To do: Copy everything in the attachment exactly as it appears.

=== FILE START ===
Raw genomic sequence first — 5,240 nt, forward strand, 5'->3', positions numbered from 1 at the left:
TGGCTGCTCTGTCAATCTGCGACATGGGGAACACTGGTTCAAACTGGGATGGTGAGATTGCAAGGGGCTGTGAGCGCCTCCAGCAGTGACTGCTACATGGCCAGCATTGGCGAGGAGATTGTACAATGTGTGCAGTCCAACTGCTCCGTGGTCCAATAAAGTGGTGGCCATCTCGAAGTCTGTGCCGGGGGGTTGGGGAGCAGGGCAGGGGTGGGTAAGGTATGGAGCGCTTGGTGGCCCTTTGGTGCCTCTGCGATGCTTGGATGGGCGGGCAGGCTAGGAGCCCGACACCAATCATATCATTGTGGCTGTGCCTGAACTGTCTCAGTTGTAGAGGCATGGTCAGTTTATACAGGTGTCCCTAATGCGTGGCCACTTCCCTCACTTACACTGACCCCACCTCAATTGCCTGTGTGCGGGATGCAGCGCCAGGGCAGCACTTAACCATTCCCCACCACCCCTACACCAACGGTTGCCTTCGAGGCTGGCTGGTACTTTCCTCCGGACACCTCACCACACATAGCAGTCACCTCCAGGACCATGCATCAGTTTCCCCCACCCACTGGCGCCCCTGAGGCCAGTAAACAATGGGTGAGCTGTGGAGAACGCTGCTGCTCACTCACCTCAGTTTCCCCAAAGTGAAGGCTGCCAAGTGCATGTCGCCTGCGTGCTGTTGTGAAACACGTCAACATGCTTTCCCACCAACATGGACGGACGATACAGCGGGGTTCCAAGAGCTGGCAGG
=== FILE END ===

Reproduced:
Raw genomic sequence first — 5,240 nt, forward strand, 5'->3', positions numbered from 1 at the left:
TGGCTGCTCTGTCAATCTGCGACATGGGGAACACTGGTTCAAACTGGGATGGTGAGATTGCAAGGGGCTGTGAGCGCCTCCAGCAGTGACTGCTACATGGCCAGCATTGGCGAGGAGATTGTACAATGTGTGCAGTCCAACTGCTCCGTGGTCCAATAAAGTGGTGGCCATCTCGAAGTCTGTGCCGGGGGGTTGGGGAGCAGGGCAGGGGTGGGTAAGGTATGGAGCGCTTGGTGGCCCTTTGGTGCCTCTGCGATGCTTGGATGGGCGGGCAGGCTAGGAGCCCGACACCAATCATATCATTGTGGCTGTGCCTGAACTGTCTCAGTTGTAGAGGCATGGTCAGTTTATACAGGTGTCCCTAATGCGTGGCCACTTCCCTCACTTACACTGACCCCACCTCAATTGCCTGTGTGCGGGATGCAGCGCCAGGGCAGCACTTAACCATTCCCCACCACCCCTACACCAACGGTTGCCTTCGAGGCTGGCTGGTACTTTCCTCCGGACACCTCACCACACATAGCAGTCACCTCCAGGACCATGCATCAGTTTCCCCCACCCACTGGCGCCCCTGAGGCCAGTAAACAATGGGTGAGCTGTGGAGAACGCTGCTGCTCACTCACCTCAGTTTCCCCAAAGTGAAGGCTGCCAAGTGCATGTCGCCTGCGTGCTGTTGTGAAACACGTCAACATGCTTTCCCACCAACATGGACGGACGATACAGCGGGGTTCCAAGAGCTGGCAGG